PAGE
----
The project had three phases - preparation (1 year), rehabilitation (3 years), and O&M (2 years) - with clearly defined performance clauses. But now with rehabilitation period deadline having passed in January, just 61000 out of the 117000 services have been connected to the rehabilitated network and of them only 13000 have 24X7 supply. Now Jusco is seeking renegotiations. Livemint writes about the reasons,
First, Jusco found problems with the scope of the work defined in the project agreement. When the tripartite agreement was signed, the work was for laying a network of pipelines over 910km with 117,000 connections. During the initial survey done by Jusco, the length of the pipeline network that needs to be rehabilitated was found to be 1,910km with 1.74 lakh connections... With changes in the scope of the work, the estimated cost of the project shot up, and renegotiating became messy. The government does not have money to increase the cost of the project, and even if they did, it would lead to litigation... Jusco is in talks with the government to resolve the discrepancies in the initial surveys... The Planning Commission working group conceded in its report that the risk of data gaps is high and that guaranteeing performance is difficult if a project design is flawed.I haven't read the Jusco contract document. But it is clear that Jusco is following the same script as the numerous failed or failing utility PPPs across the world. In all such PPPs, conventional wisdom would have it that the public agency should design the tender in a manner as to align incentives. The most favored design in such water supply rehabilitation and O&M contracts is Engineering Procurement Contracts (EPCs) where the bidders study the network and offer their quotes. These quotes are invariably based on an estimate of how much it would take to rehabilitate, operate and maintain the network for a period of time (Jusco may not be an exact form of this). It is reasoned that this project design will align incentives and encourage bidders to adopt the most optimal rehabilitation and O&M plans and leverage the latest technology, thereby lowering costs and raising efficiency.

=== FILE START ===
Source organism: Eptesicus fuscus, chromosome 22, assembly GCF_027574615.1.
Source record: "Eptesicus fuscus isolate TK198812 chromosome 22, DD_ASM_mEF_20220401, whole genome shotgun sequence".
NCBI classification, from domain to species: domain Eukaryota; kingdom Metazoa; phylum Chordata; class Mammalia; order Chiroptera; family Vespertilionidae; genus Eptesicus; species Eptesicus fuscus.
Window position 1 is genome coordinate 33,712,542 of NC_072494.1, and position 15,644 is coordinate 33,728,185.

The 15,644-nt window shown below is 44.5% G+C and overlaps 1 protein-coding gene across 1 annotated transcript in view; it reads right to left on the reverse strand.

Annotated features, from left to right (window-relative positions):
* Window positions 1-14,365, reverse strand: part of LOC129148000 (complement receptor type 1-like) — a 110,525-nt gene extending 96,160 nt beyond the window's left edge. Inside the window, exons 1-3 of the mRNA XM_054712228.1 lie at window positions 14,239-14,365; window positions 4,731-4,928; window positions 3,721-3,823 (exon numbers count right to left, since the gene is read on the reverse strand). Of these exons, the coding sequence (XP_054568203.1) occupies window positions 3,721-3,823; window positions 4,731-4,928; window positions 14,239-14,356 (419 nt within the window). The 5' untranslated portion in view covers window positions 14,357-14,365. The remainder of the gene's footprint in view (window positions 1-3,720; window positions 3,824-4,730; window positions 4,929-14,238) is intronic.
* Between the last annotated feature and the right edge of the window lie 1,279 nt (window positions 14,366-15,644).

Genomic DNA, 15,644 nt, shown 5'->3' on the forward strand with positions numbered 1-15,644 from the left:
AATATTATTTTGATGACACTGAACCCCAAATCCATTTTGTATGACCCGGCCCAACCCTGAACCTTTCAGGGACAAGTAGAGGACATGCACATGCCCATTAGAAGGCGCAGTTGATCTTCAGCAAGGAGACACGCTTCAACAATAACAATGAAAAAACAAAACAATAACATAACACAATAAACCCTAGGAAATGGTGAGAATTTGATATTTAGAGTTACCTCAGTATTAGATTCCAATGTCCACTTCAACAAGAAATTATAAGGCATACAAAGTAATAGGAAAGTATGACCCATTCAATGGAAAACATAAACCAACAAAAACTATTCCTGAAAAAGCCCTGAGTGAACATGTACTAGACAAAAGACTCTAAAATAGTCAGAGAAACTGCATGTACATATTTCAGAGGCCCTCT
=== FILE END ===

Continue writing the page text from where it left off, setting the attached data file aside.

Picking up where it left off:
However in the real world, this approach rarely ever works, especially for utilities where massive legacy systems dominate. Even with the most comprehensive upfront surveys, baseline information collection, and O&M plans, it is impossible to reliably estimate the cost of any such project. In all such projects, the rehabilitation costs generally emerge in unpredictable manner, as the project work starts. Tailoring an incentive compatible contract becomes an imposing challenge.
In the circumstances, and especially when faced with competition, a market failure ensues. The bidders, eager to be the first-mover in an emerging market with great long-term potential, invariably under-estimate the costs and bid aggressively. Renegotiations are a fait-accompli. In fact, the window of renegotiations serve to generate the moral hazard that drives aggressive bidding. I am not aware of even a single such project which has been successful.
There are no easy solutions. The legacy risks inherent in rehabilitation of existing networks cannot be borne by private operators. It has to be dealt separate from O&M. Its entrustment to private operators poses the aforementioned difficulties. However, once the rehabilitation is done, the performance contracts to monitor O&M is a much more tractable and realistic window to bring in private capital, management, and technology.